We might think Scaer's comments a bit exaggerated, especially concerning the idea that hymns could teach more than sermons.  However, we should not discount the simple power of hymns to penetrate the memory, especially through years of repetition, versus the tendency for people to forget most of the sermons they hear. Given that we should also be cautious about the songs and hymns offered on Sunday morning.  Proponents of contemporary worship avoid hymnals and traditional hymns out of a claim that they are boring and irrelevant.  Yet they substitute tunes and texts either lacking any substance or containing 'theology' which contradicts the faith we have taught.  I fear for where these parishoners will be a decade or two from now, especially as some drift into that shadowy place of dementia. 

John L. Bell, in his book The Singing Thing (2000), writes: "Consider a child born in the 1970's, finding himself coming toward the end of his life in a geriatric ward in the 2060's, and as he prepares to make his peace with God summoning up such a deeply spiritual ditty as: If I were a fuzzy wuzzy bear, I'd thank you, Lord, for my fuzzy wuzzy hair.  Children's hymns should never been seen as a form of entertainment to keep the kids happy.  These songs, in the future, will be evocative of God."

Dr. Bell makes his point well.  How sad it will be when the pastor struggles to minister to the elderly of another era because he cannot bring to mind a single hymn verse, save the vapid refrain from a contemporary ditty...

Saturday, July 2, 2011

Slavery and the Bible

For one raised in the shadow of the Civil Rights Movement of the last century, the topic of slavery remains a sensitive issue.  With the official emancipation of African-American slaves in the 19th century, dealing with the issue of slavery in modern America concerns discussions of past events more than present realities.  Recently Dr. Matthew Becker, in a tribute to Harriet Beecher Stowe (1811-1896), decided to invoke the subject while inserting a passing jibe at the founder of his synod.  He writes:

At a time when people like the first president of the Lutheran Church--Missouri Synod, C. F. W. Walther, who was born in the same year as Stowe, argued that slavery was ordained by God and a positive, biblically-grounded good, Stowe set forth a minority position that was also biblically-grounded: slavery is contradicted by the Bible's teachings about human equality and dignity, about human freedom and responsibility, about Christ's love for "the lowliest members of society."

It was tempting to simply pass over these comments recognizing Dr. Becker's inclination to take a jab at the Missouri Synod if given the chance.  However, in rereading the above statement it occurs that clarification is needed.   We will affirm that C.F.W. Walther did not outright condemn all slavery as sin.  He surveyed the many instances of slavery in the Bible, both Old and New Testament, and demonstrated that a slave-master relationship is not considered intrinsically sinful.  Abuse of slaves is a sin and masters guilty of hurting and harming those serving under them are rightfully called to account and condemned.  However, to jump now to the conclusion that Walther "argued that slavery was ordained by God and a positive, biblically-grounded good" seems at best a stretch and at worst a misrepresentation of this honorable leader.  He wrote that God did not institute slavery any more than he instituted absolute monarchy.  Walther differentiates between the  relationship and the conditions under which that relationship exists.  He recognizes that these things came into being in a sinful world.  They are not perfect any more than any relationship in this world is, including governments of any type.  In fact, he quotes a Lutheran theologian who states: "Slavery is indeed a yoke under which one suffers. It is a lowly and terrible state, for nothing is lower and more terrible than to be given to another as his own, and if one obtains something, it is obtained for the other" (Friedrich Baduin, d. 1627).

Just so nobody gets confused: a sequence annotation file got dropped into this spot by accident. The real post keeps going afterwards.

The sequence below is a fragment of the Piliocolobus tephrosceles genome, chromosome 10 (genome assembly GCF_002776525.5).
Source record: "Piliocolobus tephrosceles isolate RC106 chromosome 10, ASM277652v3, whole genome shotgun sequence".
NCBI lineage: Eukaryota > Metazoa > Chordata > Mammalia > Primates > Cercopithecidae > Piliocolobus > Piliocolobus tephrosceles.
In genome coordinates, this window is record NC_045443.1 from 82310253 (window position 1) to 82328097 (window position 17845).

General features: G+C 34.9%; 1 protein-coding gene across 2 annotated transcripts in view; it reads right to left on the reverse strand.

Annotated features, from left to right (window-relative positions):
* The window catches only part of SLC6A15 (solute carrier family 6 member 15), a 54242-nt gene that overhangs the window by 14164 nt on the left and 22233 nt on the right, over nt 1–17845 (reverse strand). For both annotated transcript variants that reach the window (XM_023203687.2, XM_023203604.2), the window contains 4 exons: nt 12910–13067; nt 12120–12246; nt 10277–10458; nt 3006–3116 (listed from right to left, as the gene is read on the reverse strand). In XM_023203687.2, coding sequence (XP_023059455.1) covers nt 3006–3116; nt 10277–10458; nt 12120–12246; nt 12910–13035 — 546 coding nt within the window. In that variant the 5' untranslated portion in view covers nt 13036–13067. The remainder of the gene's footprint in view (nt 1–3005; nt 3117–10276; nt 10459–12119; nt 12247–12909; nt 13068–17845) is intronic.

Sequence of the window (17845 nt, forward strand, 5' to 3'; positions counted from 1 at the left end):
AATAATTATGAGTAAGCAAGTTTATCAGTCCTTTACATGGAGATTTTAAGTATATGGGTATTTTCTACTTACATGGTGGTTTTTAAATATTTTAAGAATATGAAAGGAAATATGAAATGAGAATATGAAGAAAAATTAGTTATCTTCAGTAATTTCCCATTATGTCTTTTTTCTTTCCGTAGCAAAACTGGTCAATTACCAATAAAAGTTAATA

If, as Becker claims, "slavery is contradicted by the Bible's teachings about human equality and dignity, about human freedom and responsibility, about Christ's love for 'the lowliest members of society,'" what is one to say of all that Paul himself wrote in the New Testament regarding the relationship between slaves and masters, especially the situation of Onesimus and Philemon?  Furthermore, slavery needs to be examined and discussed in a complete historical context, not in a vacuum or single historical instance.  Slavery in the Bible sometimes involved people who deliberately sold themselves into that condition for the sake of debts or security.  Many slaves enjoyed a relationship with their masters that was much like family (See the article "Does the Bible condone slavery?" for more detail.) To simply state that "slavery is contradicted by the Bible's teachings...." is to offer poor biblical teaching on the matter.  This demands a far better survey of the material and a more nuanced examination of the subject.  Given our natural sensitivities to this subject in light of our checkered history on the matter, it is easy to draw simple conclusions that fail to fully wrestle with all the details.

Well, this was not intended to be a full treatment of such an exhaustive subject, merely a note clarifying a comment elsewhere.  We'll leave it at that.